Unfortunately, it rarely features all these things at the same time.
The purpose of this post is to help you determine the best time for you to mark your calendar for a visit to Colonial Williamsburg. I’ve divided the year into five seasons: Winter, Spring, Summer, Autumn, and Christmas:
During mid-January to mid-March, the crowds are smallest in Williamsburg.
There are daily events, from walking tours to chats with George Washington, but they’re much fewer than at other times of the year. Evening programs like “Cry Witch” tend to occur only on the weekends.
Carriage rides are weather-dependent. The Liberty Ice Pavilion skating rink is open on Duke of Gloucester Street, between the Historic Area and the modern Merchants Square.
Winter is a good time to tour the historic buildings and visit the tradesmen working in their shops.
And there’s usually at least one tavern open for lunch and dinner.
Winter weather in Williamsburg is unpredictable but usually chilly during the day and cold at night. Wear warm layers, and be sure to have a winter coat, hat, and gloves available.
Late March to late May is one of the nicest times in Williamsburg.
Full programming provides lots of events to choose by day and by night, from musket demonstrations to ghost tours. Drummers Call weekend in May features Fifes & Drums performances throughout the Historic Area.
The gardens bloom. Most of the taverns are open. The crowds are usually manageable, though they do swell during school breaks.
And the weather is pleasantly warm by day and cool by night. Wear layers, and bring a raincoat or windbreaker just in case.
Memorial Day weekend to mid-September is the worst time to visit Williamsburg, with July and August the worst of the worst.
The weather in Virginia is miserable. It’s hot — near 100 degrees during the day. But worse, it’s humid — with percentages approaching 100 percent, it feels like you’re swaddled in a warm moist blanket. And in the late afternoon, the skies often open up into drenching thunderstorms. The crowds are big, because the schools are out.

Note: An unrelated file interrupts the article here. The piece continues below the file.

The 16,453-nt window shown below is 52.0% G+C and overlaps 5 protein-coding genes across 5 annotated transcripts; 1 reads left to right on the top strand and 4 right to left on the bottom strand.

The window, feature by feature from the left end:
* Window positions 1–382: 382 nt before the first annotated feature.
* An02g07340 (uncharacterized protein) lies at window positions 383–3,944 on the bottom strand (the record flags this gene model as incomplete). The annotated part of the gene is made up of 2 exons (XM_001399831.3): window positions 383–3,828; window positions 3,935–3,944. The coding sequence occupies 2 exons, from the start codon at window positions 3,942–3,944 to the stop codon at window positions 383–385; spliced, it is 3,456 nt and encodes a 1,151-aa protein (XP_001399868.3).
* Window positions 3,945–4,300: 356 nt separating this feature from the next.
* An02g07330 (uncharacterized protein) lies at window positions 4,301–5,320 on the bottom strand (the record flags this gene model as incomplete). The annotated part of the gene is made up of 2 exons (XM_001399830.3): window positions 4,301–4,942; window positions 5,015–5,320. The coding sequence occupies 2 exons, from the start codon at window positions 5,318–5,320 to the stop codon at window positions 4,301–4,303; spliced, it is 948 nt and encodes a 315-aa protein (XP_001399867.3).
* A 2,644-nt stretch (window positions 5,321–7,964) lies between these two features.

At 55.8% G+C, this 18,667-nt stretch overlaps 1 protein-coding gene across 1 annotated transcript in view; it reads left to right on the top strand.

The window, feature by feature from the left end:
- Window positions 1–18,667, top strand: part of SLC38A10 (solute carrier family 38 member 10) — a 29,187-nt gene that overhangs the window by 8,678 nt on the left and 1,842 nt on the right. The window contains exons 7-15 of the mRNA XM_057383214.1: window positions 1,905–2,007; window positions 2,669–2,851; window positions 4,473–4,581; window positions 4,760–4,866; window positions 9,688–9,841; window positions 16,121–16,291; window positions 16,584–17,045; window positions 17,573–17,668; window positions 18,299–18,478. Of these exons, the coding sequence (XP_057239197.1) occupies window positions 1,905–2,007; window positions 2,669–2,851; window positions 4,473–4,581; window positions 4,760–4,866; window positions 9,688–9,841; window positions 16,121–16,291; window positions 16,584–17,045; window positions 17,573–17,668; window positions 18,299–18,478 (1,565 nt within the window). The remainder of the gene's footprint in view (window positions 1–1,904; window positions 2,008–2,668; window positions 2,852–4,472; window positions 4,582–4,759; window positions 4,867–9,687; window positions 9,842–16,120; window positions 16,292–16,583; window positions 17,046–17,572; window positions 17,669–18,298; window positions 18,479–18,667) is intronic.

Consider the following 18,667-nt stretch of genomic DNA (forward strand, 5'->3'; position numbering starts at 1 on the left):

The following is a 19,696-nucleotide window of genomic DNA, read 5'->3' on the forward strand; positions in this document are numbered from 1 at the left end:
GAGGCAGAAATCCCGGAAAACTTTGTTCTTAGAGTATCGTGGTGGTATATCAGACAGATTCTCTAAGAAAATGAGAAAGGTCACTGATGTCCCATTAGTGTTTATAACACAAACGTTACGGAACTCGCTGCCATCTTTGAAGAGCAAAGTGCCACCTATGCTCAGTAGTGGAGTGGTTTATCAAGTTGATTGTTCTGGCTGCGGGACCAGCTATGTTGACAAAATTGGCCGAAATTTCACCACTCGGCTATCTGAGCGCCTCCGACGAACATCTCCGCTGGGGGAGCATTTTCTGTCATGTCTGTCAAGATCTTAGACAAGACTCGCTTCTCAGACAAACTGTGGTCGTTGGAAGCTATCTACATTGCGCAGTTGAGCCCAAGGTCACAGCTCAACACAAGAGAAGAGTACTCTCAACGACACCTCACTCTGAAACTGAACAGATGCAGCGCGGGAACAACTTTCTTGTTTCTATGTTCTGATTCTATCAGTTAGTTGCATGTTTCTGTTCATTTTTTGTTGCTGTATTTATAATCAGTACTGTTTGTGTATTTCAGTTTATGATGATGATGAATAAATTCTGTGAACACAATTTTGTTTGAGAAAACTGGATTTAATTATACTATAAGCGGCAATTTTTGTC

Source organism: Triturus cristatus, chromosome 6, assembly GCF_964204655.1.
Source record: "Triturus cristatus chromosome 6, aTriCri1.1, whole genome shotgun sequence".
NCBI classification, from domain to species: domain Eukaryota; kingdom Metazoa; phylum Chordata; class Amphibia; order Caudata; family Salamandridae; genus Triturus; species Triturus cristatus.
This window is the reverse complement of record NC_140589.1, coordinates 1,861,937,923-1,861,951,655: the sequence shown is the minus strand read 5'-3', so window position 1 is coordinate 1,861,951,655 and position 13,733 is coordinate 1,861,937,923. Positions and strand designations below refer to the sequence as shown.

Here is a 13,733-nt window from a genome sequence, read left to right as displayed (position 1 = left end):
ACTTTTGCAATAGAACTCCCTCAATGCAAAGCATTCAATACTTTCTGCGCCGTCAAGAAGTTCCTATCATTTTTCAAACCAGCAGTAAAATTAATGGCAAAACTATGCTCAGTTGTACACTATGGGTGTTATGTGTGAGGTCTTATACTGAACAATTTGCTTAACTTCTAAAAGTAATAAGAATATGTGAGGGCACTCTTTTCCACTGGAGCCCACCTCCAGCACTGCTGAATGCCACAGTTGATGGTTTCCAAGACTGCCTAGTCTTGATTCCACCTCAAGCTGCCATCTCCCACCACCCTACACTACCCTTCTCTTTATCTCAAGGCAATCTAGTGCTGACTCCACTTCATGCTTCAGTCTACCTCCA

The program is full of events, and the taverns are open, so you’ll have plenty of things to do and places to eat if you decide to come anyway. July 4 is a special day, with public readings of the Declaration of Independence, patriotic music, and fireworks at night.
Wear loose, light colored clothing, and be prepared to go through two outfits in a day. Bring a light windbreaker. Always wear a big hat in the sun. And drink lots of water.
During mid-September to Thanksgiving, Williamsburg becomes nice again.
The crowds decrease after Labor Day. The temperatures drop down to reliably pleasant by mid-October. The leaves are in full glory around late October, and they create a colorful carpet on the brick pathways into November.
Programming remains robust with events, and the taverns are open.
Wear comfortable layers, and bring a windbreaker just in case.
Williamsburg is at its most special during Thanksgiving to New Year’s Day. The buildings are lovely with authentic but creative decorations.
The taverns are open, with unique opportunities like wine dinners with Nation Builders. The crowds pick up as the season goes on.
December weather is unpredictable during the day; evenings are cold. Wear layers, and have warm outer clothing available.
More than half a million people visited Colonial Williamsburg in 2019, the last calendar year before lockdown. I hope this post helps you decide the best time for you to plan your journey back to Revolutionary America.
I fell in love with travel on a trip to Mexico when I was nine years old. Since then, I’ve travelled the globe from Israel to El Salvador. I’ve skied the Swiss Alps and hiked national parks like Acadia, Zion, Shenandoah, and Virgin Islands. I’ve marvelled at masterpieces in the Prado, the Uffizi, the Huntington, and the National Gallery of Art. I’ve stayed in a cabin on a mountaintop in Norway and on a kibbutz along the Sea of Galilee, and been kicked out of the Ritz at the Place Vendôme. I’ve taken cooking classes from New England to the Caribbean, and watched a chef prepare traditional shakshuka in the kitchen of his restaurant in Tel Aviv. I weave historical research and my personal experiences together in writing this blog. I hope you find it helpful. Read more …